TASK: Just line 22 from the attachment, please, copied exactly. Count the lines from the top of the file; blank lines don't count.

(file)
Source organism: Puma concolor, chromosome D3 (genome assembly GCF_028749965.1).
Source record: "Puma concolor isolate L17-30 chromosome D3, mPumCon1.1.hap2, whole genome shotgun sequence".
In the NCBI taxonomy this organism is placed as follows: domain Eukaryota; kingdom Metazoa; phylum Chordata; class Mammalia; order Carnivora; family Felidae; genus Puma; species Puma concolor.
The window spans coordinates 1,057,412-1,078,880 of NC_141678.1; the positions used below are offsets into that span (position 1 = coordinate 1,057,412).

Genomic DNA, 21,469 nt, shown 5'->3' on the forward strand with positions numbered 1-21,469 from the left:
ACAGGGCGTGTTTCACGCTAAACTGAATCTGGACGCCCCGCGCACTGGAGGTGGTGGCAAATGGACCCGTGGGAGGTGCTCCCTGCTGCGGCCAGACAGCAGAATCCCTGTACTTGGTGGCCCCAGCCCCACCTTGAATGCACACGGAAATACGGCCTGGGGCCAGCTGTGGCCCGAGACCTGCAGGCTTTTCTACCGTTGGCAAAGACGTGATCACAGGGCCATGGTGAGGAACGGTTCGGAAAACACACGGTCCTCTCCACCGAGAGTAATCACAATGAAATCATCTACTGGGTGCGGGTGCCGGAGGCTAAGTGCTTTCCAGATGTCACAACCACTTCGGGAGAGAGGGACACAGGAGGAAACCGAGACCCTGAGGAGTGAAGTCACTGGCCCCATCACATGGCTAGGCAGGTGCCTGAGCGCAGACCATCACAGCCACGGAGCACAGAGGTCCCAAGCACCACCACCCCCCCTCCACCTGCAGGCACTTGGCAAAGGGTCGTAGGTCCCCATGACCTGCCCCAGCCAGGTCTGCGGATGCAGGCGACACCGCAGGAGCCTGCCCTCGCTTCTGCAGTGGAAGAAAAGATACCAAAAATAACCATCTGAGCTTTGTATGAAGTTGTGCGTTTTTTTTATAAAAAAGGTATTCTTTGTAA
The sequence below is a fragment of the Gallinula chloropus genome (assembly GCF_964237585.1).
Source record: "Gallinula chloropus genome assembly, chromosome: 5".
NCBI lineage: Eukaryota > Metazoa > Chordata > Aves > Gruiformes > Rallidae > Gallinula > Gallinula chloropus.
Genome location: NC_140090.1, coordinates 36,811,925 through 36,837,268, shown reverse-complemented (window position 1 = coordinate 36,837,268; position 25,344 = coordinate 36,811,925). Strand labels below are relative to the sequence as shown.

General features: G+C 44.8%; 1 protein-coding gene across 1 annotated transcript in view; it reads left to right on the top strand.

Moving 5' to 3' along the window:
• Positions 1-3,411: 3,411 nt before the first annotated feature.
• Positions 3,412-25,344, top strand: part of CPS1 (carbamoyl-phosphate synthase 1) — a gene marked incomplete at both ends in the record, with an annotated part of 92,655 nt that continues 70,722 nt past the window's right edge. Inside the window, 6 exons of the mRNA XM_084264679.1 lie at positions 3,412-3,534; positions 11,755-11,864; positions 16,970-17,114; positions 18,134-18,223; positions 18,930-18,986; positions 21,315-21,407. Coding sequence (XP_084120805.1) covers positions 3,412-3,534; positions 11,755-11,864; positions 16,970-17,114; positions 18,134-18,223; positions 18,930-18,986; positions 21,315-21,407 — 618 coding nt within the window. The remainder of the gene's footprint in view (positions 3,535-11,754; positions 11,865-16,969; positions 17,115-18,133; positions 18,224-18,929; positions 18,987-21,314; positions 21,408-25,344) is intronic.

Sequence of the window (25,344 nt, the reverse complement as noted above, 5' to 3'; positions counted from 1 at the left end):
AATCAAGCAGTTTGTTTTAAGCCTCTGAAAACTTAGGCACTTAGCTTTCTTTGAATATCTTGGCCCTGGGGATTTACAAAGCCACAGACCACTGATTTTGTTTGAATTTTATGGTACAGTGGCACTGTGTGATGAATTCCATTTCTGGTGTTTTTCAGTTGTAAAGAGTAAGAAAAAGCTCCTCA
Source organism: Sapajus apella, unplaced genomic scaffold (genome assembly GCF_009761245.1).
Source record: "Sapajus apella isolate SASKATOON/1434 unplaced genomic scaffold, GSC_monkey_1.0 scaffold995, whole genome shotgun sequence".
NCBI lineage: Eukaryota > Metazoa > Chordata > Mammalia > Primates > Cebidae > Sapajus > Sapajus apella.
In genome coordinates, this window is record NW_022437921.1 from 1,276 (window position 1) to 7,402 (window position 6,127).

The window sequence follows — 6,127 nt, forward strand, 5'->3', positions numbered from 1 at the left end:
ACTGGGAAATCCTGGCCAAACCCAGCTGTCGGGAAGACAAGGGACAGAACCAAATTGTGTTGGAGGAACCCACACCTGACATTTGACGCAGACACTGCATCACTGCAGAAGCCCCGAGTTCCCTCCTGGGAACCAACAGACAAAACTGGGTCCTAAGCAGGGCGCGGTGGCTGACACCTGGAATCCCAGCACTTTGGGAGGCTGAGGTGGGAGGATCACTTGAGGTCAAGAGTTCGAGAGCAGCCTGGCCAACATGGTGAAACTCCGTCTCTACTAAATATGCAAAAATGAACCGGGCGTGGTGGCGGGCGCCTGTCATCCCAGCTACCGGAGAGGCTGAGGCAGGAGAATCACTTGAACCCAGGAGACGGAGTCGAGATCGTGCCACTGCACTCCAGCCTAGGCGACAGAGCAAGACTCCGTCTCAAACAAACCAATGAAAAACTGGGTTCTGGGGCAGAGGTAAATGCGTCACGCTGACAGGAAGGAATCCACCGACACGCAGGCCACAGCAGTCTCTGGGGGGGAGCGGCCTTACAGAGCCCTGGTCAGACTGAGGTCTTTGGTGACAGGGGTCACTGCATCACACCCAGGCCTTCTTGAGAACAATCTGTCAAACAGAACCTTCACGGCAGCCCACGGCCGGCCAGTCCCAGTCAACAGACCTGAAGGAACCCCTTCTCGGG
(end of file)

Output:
ACTGGGAAATCCTGGCCAAACCCAGCTGTCGGGAAGACAAGGGACAGAACCAAATTGTGTTGGAGGAACCCACACCTGACATTTGACGCAGACACTGCATCACTGCAGAAGCCCCGAGTTCCCTCCTGGGAACCAACAGACAAAACTGGGTCCTAAGCAGGGCGCGGTGGCTGACACCTGGAATCCCAGCACTTTGGGAGGCTGAGGTGGGAGGATCACTTGAGGTCAAGAGTTCGAGAGCAGCCTGGCCAACATGGTGAAACTCCGTCTCTACTAAATATGCAAAAATGAACCGGGCGTGGTGGCGGGCGCCTGTCATCCCAGCTACCGGAGAGGCTGAGGCAGGAGAATCACTTGAACCCAGGAGACGGAGTCGAGATCGTGCCACTGCACTCCAGCCTAGGCGACAGAGCAAGACTCCGTCTCAAACAAACCAATGAAAAACTGGGTTCTGGGGCAGAGGTAAATGCGTCACGCTGACAGGAAGGAATCCACCGACACGCAGGCCACAGCAGTCTCTGGGGGGGAGCGGCCTTACAGAGCCCTGGTCAGACTGAGGTCTTTGGTGACAGGGGTCACTGCATCACACCCAGGCCTTCTTGAGAACAATCTGTCAAACAGAACCTTCACGGCAGCCCACGGCCGGCCAGTCCCAGTCAACAGACCTGAAGGAACCCCTTCTCGGG